Chad Petit, Ph.D., associate professor in the Department of Biochemistry and Molecular Genetics, says his project allowed him to build the ground work for expanding his lab’s focus to include host pathogen interactions involving coronaviruses.

“The funding gave me the opportunity to obtain preliminary data and develop reagents for future grant opportunities,” he says.

“Our lab was the first to solve the high-resolution structure of SARS-CoV-2 nsp1, a protein that plays a vital role in the coronavirus lifecycle,” Petit says. “Nsp1 has been highlighted as a potential target for future drug discovery efforts and the development of live attenuated viral vaccines. In this study, we compared the nsp1 from SARS-CoV-2 and SARS-CoV-1 to determine how much of the protein structure was conserved between these two closely related viruses.”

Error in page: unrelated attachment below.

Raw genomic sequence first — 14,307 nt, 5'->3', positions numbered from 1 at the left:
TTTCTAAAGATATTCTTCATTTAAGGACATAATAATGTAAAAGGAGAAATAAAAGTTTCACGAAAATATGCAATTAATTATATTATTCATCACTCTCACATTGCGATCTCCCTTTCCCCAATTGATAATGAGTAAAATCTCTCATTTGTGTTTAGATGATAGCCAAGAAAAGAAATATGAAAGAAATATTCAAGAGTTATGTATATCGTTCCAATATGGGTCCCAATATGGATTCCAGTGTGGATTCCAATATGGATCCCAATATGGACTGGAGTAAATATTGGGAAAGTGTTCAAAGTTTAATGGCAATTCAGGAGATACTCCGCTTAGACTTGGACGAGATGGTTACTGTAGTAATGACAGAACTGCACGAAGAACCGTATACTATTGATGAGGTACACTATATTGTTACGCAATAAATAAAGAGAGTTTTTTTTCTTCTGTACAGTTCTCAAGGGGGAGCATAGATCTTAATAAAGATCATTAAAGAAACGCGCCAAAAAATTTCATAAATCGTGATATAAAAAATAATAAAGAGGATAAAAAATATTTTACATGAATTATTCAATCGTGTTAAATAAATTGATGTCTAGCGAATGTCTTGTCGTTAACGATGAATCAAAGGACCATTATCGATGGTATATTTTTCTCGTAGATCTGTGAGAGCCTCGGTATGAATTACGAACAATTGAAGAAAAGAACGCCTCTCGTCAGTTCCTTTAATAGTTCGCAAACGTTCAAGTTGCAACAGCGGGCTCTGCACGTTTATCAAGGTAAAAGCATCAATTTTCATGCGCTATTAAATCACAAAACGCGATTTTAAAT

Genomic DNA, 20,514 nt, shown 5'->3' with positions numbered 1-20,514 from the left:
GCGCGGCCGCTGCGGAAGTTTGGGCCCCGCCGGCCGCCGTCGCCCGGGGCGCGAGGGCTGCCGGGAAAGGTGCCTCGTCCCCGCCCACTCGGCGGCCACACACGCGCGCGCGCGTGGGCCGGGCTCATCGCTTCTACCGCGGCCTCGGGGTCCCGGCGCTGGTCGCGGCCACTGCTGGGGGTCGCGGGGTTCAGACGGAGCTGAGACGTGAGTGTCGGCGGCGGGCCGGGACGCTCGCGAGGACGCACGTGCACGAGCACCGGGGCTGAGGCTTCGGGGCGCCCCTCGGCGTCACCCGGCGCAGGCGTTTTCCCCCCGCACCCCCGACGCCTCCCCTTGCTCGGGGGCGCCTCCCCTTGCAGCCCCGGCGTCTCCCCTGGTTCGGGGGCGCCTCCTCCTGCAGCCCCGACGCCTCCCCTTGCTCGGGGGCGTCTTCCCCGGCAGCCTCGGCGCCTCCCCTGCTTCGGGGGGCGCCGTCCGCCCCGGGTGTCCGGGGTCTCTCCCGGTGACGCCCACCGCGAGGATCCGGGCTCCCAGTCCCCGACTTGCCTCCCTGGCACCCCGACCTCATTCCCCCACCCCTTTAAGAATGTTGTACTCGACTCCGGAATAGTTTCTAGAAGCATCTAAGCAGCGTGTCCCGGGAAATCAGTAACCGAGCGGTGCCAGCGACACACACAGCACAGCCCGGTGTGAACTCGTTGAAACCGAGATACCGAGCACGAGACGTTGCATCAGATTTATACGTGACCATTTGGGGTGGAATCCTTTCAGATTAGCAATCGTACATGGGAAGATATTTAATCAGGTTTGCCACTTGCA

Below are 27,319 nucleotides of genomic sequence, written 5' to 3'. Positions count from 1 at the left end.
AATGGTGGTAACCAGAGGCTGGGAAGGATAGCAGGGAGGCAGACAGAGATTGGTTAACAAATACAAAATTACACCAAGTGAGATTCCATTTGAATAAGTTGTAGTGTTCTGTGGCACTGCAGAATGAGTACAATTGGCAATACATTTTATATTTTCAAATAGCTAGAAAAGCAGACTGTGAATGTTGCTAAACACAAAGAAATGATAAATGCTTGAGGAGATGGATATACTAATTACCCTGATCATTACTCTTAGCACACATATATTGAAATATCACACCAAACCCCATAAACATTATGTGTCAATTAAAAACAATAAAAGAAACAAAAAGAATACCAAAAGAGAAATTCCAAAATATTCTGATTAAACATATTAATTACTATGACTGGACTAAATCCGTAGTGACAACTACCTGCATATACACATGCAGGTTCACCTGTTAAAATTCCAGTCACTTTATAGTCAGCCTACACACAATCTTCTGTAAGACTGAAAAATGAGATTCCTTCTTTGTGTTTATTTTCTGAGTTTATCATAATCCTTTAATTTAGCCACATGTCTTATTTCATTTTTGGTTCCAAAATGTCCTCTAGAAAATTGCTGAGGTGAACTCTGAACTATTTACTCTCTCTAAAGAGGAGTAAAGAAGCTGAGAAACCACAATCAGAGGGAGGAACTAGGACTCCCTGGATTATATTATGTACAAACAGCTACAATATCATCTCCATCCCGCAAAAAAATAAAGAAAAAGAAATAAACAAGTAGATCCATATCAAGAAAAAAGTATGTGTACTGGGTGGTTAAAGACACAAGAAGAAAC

Petit and his team published the results and analysis in Journal of Virology. “Our artwork, based on our findings, was selected for the cover of the issue that our article was published in.”

Now, Petit is developing a reverse genetics system to generate mutant SARS-CoV-2 viruses. This will allow him to interrogate how any interactions his team observes affect the CoV replication cycle.